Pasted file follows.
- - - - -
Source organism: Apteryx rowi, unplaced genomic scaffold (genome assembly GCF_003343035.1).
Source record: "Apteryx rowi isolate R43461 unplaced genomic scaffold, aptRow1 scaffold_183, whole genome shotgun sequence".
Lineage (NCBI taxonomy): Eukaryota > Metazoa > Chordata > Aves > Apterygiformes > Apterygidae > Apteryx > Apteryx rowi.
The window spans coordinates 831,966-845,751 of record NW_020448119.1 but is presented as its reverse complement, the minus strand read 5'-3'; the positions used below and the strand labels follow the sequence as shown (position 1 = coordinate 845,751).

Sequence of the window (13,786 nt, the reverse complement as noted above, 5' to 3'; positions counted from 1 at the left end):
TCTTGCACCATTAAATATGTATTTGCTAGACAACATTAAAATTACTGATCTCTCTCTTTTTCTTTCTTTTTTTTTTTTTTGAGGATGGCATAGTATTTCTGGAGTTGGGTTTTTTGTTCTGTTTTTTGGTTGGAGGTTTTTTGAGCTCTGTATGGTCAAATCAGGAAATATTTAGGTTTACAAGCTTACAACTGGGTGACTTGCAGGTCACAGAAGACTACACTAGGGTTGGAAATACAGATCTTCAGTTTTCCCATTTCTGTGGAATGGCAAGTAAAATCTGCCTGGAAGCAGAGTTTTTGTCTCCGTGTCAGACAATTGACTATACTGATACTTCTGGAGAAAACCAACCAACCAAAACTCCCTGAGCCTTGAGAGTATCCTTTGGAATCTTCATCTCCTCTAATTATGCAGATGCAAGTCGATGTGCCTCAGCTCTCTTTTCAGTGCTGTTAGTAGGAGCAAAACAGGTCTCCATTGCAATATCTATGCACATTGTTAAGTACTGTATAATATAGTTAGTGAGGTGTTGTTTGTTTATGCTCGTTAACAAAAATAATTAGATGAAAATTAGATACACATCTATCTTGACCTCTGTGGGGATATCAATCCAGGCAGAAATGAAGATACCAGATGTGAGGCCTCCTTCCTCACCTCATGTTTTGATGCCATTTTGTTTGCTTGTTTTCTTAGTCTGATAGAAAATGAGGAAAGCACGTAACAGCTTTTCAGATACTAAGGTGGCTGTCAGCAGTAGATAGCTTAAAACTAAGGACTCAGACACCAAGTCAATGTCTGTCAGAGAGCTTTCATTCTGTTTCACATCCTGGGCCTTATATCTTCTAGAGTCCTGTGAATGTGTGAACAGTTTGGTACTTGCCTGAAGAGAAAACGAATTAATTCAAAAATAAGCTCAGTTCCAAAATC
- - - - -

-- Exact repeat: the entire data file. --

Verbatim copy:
Source organism: Apteryx rowi, unplaced genomic scaffold (genome assembly GCF_003343035.1).
Source record: "Apteryx rowi isolate R43461 unplaced genomic scaffold, aptRow1 scaffold_183, whole genome shotgun sequence".
Lineage (NCBI taxonomy): Eukaryota > Metazoa > Chordata > Aves > Apterygiformes > Apterygidae > Apteryx > Apteryx rowi.
The window spans coordinates 831,966-845,751 of record NW_020448119.1 but is presented as its reverse complement, the minus strand read 5'-3'; the positions used below and the strand labels follow the sequence as shown (position 1 = coordinate 845,751).

Sequence of the window (13,786 nt, the reverse complement as noted above, 5' to 3'; positions counted from 1 at the left end):
TCTTGCACCATTAAATATGTATTTGCTAGACAACATTAAAATTACTGATCTCTCTCTTTTTCTTTCTTTTTTTTTTTTTTGAGGATGGCATAGTATTTCTGGAGTTGGGTTTTTTGTTCTGTTTTTTGGTTGGAGGTTTTTTGAGCTCTGTATGGTCAAATCAGGAAATATTTAGGTTTACAAGCTTACAACTGGGTGACTTGCAGGTCACAGAAGACTACACTAGGGTTGGAAATACAGATCTTCAGTTTTCCCATTTCTGTGGAATGGCAAGTAAAATCTGCCTGGAAGCAGAGTTTTTGTCTCCGTGTCAGACAATTGACTATACTGATACTTCTGGAGAAAACCAACCAACCAAAACTCCCTGAGCCTTGAGAGTATCCTTTGGAATCTTCATCTCCTCTAATTATGCAGATGCAAGTCGATGTGCCTCAGCTCTCTTTTCAGTGCTGTTAGTAGGAGCAAAACAGGTCTCCATTGCAATATCTATGCACATTGTTAAGTACTGTATAATATAGTTAGTGAGGTGTTGTTTGTTTATGCTCGTTAACAAAAATAATTAGATGAAAATTAGATACACATCTATCTTGACCTCTGTGGGGATATCAATCCAGGCAGAAATGAAGATACCAGATGTGAGGCCTCCTTCCTCACCTCATGTTTTGATGCCATTTTGTTTGCTTGTTTTCTTAGTCTGATAGAAAATGAGGAAAGCACGTAACAGCTTTTCAGATACTAAGGTGGCTGTCAGCAGTAGATAGCTTAAAACTAAGGACTCAGACACCAAGTCAATGTCTGTCAGAGAGCTTTCATTCTGTTTCACATCCTGGGCCTTATATCTTCTAGAGTCCTGTGAATGTGTGAACAGTTTGGTACTTGCCTGAAGAGAAAACGAATTAATTCAAAAATAAGCTCAGTTCCAAAATC